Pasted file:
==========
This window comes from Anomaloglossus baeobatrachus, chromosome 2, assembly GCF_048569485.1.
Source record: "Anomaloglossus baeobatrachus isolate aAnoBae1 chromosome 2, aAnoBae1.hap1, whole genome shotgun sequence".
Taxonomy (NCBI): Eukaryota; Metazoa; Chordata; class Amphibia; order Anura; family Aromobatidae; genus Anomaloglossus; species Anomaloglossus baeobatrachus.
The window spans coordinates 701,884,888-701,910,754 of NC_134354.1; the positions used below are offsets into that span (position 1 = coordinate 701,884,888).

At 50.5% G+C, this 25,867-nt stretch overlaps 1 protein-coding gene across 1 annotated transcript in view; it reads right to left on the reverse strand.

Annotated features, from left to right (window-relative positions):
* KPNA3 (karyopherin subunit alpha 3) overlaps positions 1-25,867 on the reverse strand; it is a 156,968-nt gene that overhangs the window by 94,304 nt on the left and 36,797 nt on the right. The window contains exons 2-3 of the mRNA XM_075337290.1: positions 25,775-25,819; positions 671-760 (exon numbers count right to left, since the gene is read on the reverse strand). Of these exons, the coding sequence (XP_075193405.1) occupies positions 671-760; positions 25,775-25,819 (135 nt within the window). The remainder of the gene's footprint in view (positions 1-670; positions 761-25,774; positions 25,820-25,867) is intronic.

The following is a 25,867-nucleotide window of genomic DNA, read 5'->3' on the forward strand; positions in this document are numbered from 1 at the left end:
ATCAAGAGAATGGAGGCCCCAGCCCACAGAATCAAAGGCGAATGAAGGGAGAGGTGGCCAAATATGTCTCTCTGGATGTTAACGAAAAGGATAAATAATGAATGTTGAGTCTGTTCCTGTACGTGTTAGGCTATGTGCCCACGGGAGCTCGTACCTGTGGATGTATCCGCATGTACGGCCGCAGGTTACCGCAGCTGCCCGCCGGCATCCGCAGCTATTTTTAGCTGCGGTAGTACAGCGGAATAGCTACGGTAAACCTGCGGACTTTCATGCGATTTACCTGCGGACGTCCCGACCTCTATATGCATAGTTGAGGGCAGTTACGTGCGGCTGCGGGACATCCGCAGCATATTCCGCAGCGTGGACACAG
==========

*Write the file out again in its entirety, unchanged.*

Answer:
This window comes from Anomaloglossus baeobatrachus, chromosome 2, assembly GCF_048569485.1.
Source record: "Anomaloglossus baeobatrachus isolate aAnoBae1 chromosome 2, aAnoBae1.hap1, whole genome shotgun sequence".
Taxonomy (NCBI): Eukaryota; Metazoa; Chordata; class Amphibia; order Anura; family Aromobatidae; genus Anomaloglossus; species Anomaloglossus baeobatrachus.
The window spans coordinates 701,884,888-701,910,754 of NC_134354.1; the positions used below are offsets into that span (position 1 = coordinate 701,884,888).

At 50.5% G+C, this 25,867-nt stretch overlaps 1 protein-coding gene across 1 annotated transcript in view; it reads right to left on the reverse strand.

Annotated features, from left to right (window-relative positions):
* KPNA3 (karyopherin subunit alpha 3) overlaps positions 1-25,867 on the reverse strand; it is a 156,968-nt gene that overhangs the window by 94,304 nt on the left and 36,797 nt on the right. The window contains exons 2-3 of the mRNA XM_075337290.1: positions 25,775-25,819; positions 671-760 (exon numbers count right to left, since the gene is read on the reverse strand). Of these exons, the coding sequence (XP_075193405.1) occupies positions 671-760; positions 25,775-25,819 (135 nt within the window). The remainder of the gene's footprint in view (positions 1-670; positions 761-25,774; positions 25,820-25,867) is intronic.

The following is a 25,867-nucleotide window of genomic DNA, read 5'->3' on the forward strand; positions in this document are numbered from 1 at the left end:
ATCAAGAGAATGGAGGCCCCAGCCCACAGAATCAAAGGCGAATGAAGGGAGAGGTGGCCAAATATGTCTCTCTGGATGTTAACGAAAAGGATAAATAATGAATGTTGAGTCTGTTCCTGTACGTGTTAGGCTATGTGCCCACGGGAGCTCGTACCTGTGGATGTATCCGCATGTACGGCCGCAGGTTACCGCAGCTGCCCGCCGGCATCCGCAGCTATTTTTAGCTGCGGTAGTACAGCGGAATAGCTACGGTAAACCTGCGGACTTTCATGCGATTTACCTGCGGACGTCCCGACCTCTATATGCATAGTTGAGGGCAGTTACGTGCGGCTGCGGGACATCCGCAGCATATTCCGCAGCGTGGACACAG